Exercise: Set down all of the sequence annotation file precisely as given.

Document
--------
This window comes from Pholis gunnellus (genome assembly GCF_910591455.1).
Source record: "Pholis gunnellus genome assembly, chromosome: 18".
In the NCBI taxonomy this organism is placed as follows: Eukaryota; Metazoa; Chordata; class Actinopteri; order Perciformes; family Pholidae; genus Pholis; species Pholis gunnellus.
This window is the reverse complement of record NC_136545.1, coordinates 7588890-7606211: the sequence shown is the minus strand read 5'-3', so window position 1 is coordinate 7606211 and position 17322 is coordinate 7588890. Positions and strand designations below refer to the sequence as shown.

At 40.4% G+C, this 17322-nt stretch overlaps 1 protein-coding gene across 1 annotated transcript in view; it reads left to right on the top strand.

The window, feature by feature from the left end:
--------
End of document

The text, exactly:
This window comes from Pholis gunnellus (genome assembly GCF_910591455.1).
Source record: "Pholis gunnellus genome assembly, chromosome: 18".
In the NCBI taxonomy this organism is placed as follows: Eukaryota; Metazoa; Chordata; class Actinopteri; order Perciformes; family Pholidae; genus Pholis; species Pholis gunnellus.
This window is the reverse complement of record NC_136545.1, coordinates 7588890-7606211: the sequence shown is the minus strand read 5'-3', so window position 1 is coordinate 7606211 and position 17322 is coordinate 7588890. Positions and strand designations below refer to the sequence as shown.

At 40.4% G+C, this 17322-nt stretch overlaps 1 protein-coding gene across 1 annotated transcript in view; it reads left to right on the top strand.

The window, feature by feature from the left end: